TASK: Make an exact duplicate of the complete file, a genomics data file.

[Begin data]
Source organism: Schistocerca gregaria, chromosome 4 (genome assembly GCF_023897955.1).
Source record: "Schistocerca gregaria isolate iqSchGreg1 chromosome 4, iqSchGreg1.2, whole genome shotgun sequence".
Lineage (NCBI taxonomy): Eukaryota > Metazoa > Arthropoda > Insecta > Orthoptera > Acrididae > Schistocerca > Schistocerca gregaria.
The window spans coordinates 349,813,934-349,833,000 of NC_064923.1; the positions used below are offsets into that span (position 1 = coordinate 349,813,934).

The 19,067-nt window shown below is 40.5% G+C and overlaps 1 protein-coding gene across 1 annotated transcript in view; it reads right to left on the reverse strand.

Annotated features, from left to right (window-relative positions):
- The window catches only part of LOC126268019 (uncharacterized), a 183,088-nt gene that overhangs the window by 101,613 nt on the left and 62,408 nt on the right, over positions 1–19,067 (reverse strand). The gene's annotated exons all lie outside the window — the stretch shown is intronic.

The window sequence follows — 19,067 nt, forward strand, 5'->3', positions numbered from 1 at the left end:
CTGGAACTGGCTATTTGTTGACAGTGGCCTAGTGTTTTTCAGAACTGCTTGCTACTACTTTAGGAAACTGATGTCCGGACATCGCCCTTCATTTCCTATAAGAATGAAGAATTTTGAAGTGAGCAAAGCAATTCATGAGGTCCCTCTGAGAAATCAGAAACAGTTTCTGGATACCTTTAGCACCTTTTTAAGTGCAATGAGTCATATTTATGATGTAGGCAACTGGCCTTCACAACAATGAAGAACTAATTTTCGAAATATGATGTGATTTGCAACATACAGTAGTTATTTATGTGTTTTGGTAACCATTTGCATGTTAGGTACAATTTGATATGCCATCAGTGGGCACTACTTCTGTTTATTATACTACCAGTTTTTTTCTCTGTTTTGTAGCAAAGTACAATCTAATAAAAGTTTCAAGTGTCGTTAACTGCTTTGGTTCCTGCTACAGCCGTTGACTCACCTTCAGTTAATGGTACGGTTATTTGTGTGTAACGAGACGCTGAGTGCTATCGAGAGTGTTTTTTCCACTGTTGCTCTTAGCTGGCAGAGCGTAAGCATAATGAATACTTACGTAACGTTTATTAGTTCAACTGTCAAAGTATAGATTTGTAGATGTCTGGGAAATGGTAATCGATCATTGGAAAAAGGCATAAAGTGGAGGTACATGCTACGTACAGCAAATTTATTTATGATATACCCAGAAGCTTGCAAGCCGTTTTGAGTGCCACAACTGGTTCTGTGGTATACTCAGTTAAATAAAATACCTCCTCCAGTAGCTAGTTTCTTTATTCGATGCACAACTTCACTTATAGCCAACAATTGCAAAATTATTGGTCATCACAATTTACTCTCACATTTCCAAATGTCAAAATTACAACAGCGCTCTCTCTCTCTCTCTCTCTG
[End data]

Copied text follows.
Source organism: Schistocerca gregaria, chromosome 4 (genome assembly GCF_023897955.1).
Source record: "Schistocerca gregaria isolate iqSchGreg1 chromosome 4, iqSchGreg1.2, whole genome shotgun sequence".
Lineage (NCBI taxonomy): Eukaryota > Metazoa > Arthropoda > Insecta > Orthoptera > Acrididae > Schistocerca > Schistocerca gregaria.
The window spans coordinates 349,813,934-349,833,000 of NC_064923.1; the positions used below are offsets into that span (position 1 = coordinate 349,813,934).

The 19,067-nt window shown below is 40.5% G+C and overlaps 1 protein-coding gene across 1 annotated transcript in view; it reads right to left on the reverse strand.

Annotated features, from left to right (window-relative positions):
- The window catches only part of LOC126268019 (uncharacterized), a 183,088-nt gene that overhangs the window by 101,613 nt on the left and 62,408 nt on the right, over positions 1–19,067 (reverse strand). The gene's annotated exons all lie outside the window — the stretch shown is intronic.

The window sequence follows — 19,067 nt, forward strand, 5'->3', positions numbered from 1 at the left end:
CTGGAACTGGCTATTTGTTGACAGTGGCCTAGTGTTTTTCAGAACTGCTTGCTACTACTTTAGGAAACTGATGTCCGGACATCGCCCTTCATTTCCTATAAGAATGAAGAATTTTGAAGTGAGCAAAGCAATTCATGAGGTCCCTCTGAGAAATCAGAAACAGTTTCTGGATACCTTTAGCACCTTTTTAAGTGCAATGAGTCATATTTATGATGTAGGCAACTGGCCTTCACAACAATGAAGAACTAATTTTCGAAATATGATGTGATTTGCAACATACAGTAGTTATTTATGTGTTTTGGTAACCATTTGCATGTTAGGTACAATTTGATATGCCATCAGTGGGCACTACTTCTGTTTATTATACTACCAGTTTTTTTCTCTGTTTTGTAGCAAAGTACAATCTAATAAAAGTTTCAAGTGTCGTTAACTGCTTTGGTTCCTGCTACAGCCGTTGACTCACCTTCAGTTAATGGTACGGTTATTTGTGTGTAACGAGACGCTGAGTGCTATCGAGAGTGTTTTTTCCACTGTTGCTCTTAGCTGGCAGAGCGTAAGCATAATGAATACTTACGTAACGTTTATTAGTTCAACTGTCAAAGTATAGATTTGTAGATGTCTGGGAAATGGTAATCGATCATTGGAAAAAGGCATAAAGTGGAGGTACATGCTACGTACAGCAAATTTATTTATGATATACCCAGAAGCTTGCAAGCCGTTTTGAGTGCCACAACTGGTTCTGTGGTATACTCAGTTAAATAAAATACCTCCTCCAGTAGCTAGTTTCTTTATTCGATGCACAACTTCACTTATAGCCAACAATTGCAAAATTATTGGTCATCACAATTTACTCTCACATTTCCAAATGTCAAAATTACAACAGCGCTCTCTCTCTCTCTCTCTCTG